Before the pandemic, a typical commute may have involved choosing between walking, driving or taking public transit. Ride-sharing apps have also allowed us to request rides in a shared car, on a bike or even using a scooter. Walking might involve a journey that begins on a residential street and travels through bustling commercial strips, past cyclists and delivery drivers that would need to be dodged and manoeuvering through busy intersections.
The pandemic altered the commute for most and changed our experience of moving through cities. Municipalities have been installing bike lanes, reducing car lanes and parking, widening sidewalks and green spaces and creating space for electric cars.
If these changes were possible in such a short period of time, what could happen with decades of changing streets? Would public transit still exist? And what would it look like?
The next generation
The way we commute has already started to change. With next generation transportation projects, public transportation is becoming more efficient by employing self-driving buses and trains and installing automatic card-ticketing systems.
Futuristic public transportation projects explore transforming cities into smart cities, addressing security and privacy concerns, creating new technical standards and piloting smart city projects, like the proposed artificial intelligence-powered campus in Chongqing, China.
Science fiction storytelling has constantly envisioned the cities and urban life of the future. Classics like Blade Runner and Ghost in the Shell contain prescient representations of the future as imagined at the time. China’s social credit system echoes the mass surveillance system in George Orwell’s 1984.
In the science fiction TV series Altered Carbon and Westworld, urban backdrops form a significant part of the shows’ depiction of the future. Futuristic cities are represented as densely populated, with skyscrapers towering above busy, narrow streets.
In Altered Carbon, the streets are reminiscent of lively pedestrian night markets filled with merchant stalls. Rich urban residents live above the clouds in ultra-luxurious highrises and use the skies to literally fly above the common folk.
In the televised HBO series Westworld, homes are managed by an artificial intelligence that adjusts the house’s environment to the inhabitants’ needs, functions as a security system and even doles out advice to its residents. Outside, holographic advertisements can be seen with the use of smart contact lenses that augment the streetscape with hidden content.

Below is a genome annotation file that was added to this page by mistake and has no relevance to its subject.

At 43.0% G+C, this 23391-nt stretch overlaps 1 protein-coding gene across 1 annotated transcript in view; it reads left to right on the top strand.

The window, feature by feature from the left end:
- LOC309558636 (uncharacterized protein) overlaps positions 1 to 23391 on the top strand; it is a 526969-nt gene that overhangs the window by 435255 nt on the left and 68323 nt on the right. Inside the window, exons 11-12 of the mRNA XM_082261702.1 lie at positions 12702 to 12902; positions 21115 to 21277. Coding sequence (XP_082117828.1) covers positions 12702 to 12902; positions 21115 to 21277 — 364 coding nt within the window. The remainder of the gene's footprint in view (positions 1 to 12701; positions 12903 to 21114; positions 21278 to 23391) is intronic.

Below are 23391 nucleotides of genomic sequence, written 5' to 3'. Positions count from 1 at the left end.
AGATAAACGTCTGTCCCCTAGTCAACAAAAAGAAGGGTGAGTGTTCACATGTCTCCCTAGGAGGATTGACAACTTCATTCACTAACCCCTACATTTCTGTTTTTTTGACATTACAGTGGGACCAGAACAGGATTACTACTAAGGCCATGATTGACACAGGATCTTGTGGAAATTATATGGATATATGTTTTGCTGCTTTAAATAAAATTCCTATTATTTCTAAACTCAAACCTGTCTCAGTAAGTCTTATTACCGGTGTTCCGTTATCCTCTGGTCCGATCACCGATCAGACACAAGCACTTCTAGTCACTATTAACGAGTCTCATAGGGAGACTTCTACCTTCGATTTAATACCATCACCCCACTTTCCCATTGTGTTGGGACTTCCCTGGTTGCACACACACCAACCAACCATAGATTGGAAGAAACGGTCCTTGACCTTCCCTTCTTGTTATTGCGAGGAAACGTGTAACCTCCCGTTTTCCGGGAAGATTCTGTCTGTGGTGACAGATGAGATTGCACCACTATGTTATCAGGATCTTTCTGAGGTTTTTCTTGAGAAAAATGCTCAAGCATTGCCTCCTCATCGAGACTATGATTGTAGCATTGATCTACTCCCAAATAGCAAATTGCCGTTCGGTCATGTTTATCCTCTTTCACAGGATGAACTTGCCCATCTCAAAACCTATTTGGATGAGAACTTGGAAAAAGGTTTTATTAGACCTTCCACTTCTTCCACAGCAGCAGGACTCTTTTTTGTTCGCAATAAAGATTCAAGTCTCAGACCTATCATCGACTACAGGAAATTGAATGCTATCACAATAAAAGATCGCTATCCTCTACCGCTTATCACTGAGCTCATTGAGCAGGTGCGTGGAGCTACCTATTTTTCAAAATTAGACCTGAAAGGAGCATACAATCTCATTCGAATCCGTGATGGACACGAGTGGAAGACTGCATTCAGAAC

In Westworld, there are electric self-driving vehicles for citizens and self-driving luxury drones for the rich. Smart lenses have replaced smartphones, and shopping is also hyper-real with smart mirrors that remove the need to physically try on clothes. These technologies — smart lenses, smart mirrors and enhanced environments — already exist.
So, what would a typical commute look like in the future? Imagine leaving the house with a self-flying drone that takes you to the main street to catch a flying bus. You check the news on your smart contact lens. You reach your stop and while walking the final steps to your destination notice something in a store window. You approach it and see how it looks on you, purchase it instantly and have it delivered to your home immediately.
Buses and cars zoom by at high speeds, yet there are no collisions because sophisticated AI controls everything. The streetscape is no longer one layer, but many intertwining passageways at different low altitudes. Parks and open green areas scale vertically, creating smaller and privatized pockets of greenery within highrise structures.
Cities have become the centres for the development and applications of digital technology and creating the city of the future will not be without challenges, such as those of affordability, social cohesion, equity and climate change.
Marginalized groups must be part of the process in designing this future. The question then remains who will design this future — private companies or the public sector? Planners, designers and governments must be able to keep up with the rapidly changing technologies that can shape our world for better or for worse.
This article is republished from The Conversation, a nonprofit news site dedicated to sharing ideas from academic experts. It was written by: Burcu Olgen, Concordia University; Fatima Mehrzad, Concordia University; Negarsadat Rahimi, Concordia University, and Sara El Khatib, Concordia University.
The authors do not work for, consult, own shares in or receive funding from any company or organisation that would benefit from this article, and have disclosed no relevant affiliations beyond their academic appointment.